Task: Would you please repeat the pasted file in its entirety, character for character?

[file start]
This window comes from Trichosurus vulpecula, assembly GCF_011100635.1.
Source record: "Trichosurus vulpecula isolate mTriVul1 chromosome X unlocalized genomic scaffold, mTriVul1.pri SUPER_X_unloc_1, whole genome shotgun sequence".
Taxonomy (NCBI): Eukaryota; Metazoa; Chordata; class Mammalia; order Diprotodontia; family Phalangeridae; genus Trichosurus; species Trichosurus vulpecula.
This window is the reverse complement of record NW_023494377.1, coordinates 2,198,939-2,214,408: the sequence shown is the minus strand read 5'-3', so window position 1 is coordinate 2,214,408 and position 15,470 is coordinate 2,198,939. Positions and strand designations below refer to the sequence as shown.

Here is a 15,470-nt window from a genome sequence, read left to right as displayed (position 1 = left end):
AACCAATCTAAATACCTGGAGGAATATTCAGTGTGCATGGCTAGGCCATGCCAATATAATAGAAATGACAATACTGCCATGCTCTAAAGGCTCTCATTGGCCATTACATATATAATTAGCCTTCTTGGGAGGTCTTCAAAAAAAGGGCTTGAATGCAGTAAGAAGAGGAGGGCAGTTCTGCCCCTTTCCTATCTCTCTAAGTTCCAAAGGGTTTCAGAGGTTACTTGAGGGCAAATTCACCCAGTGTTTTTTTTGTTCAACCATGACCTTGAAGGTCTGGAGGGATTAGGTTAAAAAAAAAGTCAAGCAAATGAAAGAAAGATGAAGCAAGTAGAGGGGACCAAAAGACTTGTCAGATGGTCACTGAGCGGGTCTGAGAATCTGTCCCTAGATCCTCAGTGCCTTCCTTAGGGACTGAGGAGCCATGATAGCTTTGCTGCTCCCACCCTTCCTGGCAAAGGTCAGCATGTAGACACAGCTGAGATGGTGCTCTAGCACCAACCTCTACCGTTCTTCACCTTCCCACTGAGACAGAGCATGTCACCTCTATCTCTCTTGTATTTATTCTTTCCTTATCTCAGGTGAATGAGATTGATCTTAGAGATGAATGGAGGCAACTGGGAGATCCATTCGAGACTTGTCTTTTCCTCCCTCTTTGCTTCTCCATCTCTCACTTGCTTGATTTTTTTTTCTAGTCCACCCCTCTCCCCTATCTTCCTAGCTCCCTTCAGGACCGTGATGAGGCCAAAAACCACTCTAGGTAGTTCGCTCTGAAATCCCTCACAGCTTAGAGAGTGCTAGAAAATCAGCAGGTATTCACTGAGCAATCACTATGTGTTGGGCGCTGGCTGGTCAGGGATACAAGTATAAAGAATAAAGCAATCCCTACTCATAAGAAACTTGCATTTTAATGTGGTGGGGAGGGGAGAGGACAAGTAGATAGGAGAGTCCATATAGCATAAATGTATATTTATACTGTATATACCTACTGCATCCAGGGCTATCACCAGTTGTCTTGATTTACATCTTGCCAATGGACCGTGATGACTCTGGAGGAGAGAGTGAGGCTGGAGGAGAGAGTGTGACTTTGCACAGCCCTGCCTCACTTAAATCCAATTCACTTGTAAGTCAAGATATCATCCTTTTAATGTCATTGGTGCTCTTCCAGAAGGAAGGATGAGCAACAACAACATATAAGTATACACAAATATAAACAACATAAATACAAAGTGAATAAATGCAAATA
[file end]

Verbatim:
This window comes from Trichosurus vulpecula, assembly GCF_011100635.1.
Source record: "Trichosurus vulpecula isolate mTriVul1 chromosome X unlocalized genomic scaffold, mTriVul1.pri SUPER_X_unloc_1, whole genome shotgun sequence".
Taxonomy (NCBI): Eukaryota; Metazoa; Chordata; class Mammalia; order Diprotodontia; family Phalangeridae; genus Trichosurus; species Trichosurus vulpecula.
This window is the reverse complement of record NW_023494377.1, coordinates 2,198,939-2,214,408: the sequence shown is the minus strand read 5'-3', so window position 1 is coordinate 2,214,408 and position 15,470 is coordinate 2,198,939. Positions and strand designations below refer to the sequence as shown.

Here is a 15,470-nt window from a genome sequence, read left to right as displayed (position 1 = left end):
AACCAATCTAAATACCTGGAGGAATATTCAGTGTGCATGGCTAGGCCATGCCAATATAATAGAAATGACAATACTGCCATGCTCTAAAGGCTCTCATTGGCCATTACATATATAATTAGCCTTCTTGGGAGGTCTTCAAAAAAAGGGCTTGAATGCAGTAAGAAGAGGAGGGCAGTTCTGCCCCTTTCCTATCTCTCTAAGTTCCAAAGGGTTTCAGAGGTTACTTGAGGGCAAATTCACCCAGTGTTTTTTTTGTTCAACCATGACCTTGAAGGTCTGGAGGGATTAGGTTAAAAAAAAAGTCAAGCAAATGAAAGAAAGATGAAGCAAGTAGAGGGGACCAAAAGACTTGTCAGATGGTCACTGAGCGGGTCTGAGAATCTGTCCCTAGATCCTCAGTGCCTTCCTTAGGGACTGAGGAGCCATGATAGCTTTGCTGCTCCCACCCTTCCTGGCAAAGGTCAGCATGTAGACACAGCTGAGATGGTGCTCTAGCACCAACCTCTACCGTTCTTCACCTTCCCACTGAGACAGAGCATGTCACCTCTATCTCTCTTGTATTTATTCTTTCCTTATCTCAGGTGAATGAGATTGATCTTAGAGATGAATGGAGGCAACTGGGAGATCCATTCGAGACTTGTCTTTTCCTCCCTCTTTGCTTCTCCATCTCTCACTTGCTTGATTTTTTTTTCTAGTCCACCCCTCTCCCCTATCTTCCTAGCTCCCTTCAGGACCGTGATGAGGCCAAAAACCACTCTAGGTAGTTCGCTCTGAAATCCCTCACAGCTTAGAGAGTGCTAGAAAATCAGCAGGTATTCACTGAGCAATCACTATGTGTTGGGCGCTGGCTGGTCAGGGATACAAGTATAAAGAATAAAGCAATCCCTACTCATAAGAAACTTGCATTTTAATGTGGTGGGGAGGGGAGAGGACAAGTAGATAGGAGAGTCCATATAGCATAAATGTATATTTATACTGTATATACCTACTGCATCCAGGGCTATCACCAGTTGTCTTGATTTACATCTTGCCAATGGACCGTGATGACTCTGGAGGAGAGAGTGAGGCTGGAGGAGAGAGTGTGACTTTGCACAGCCCTGCCTCACTTAAATCCAATTCACTTGTAAGTCAAGATATCATCCTTTTAATGTCATTGGTGCTCTTCCAGAAGGAAGGATGAGCAACAACAACATATAAGTATACACAAATATAAACAACATAAATACAAAGTGAATAAATGCAAATA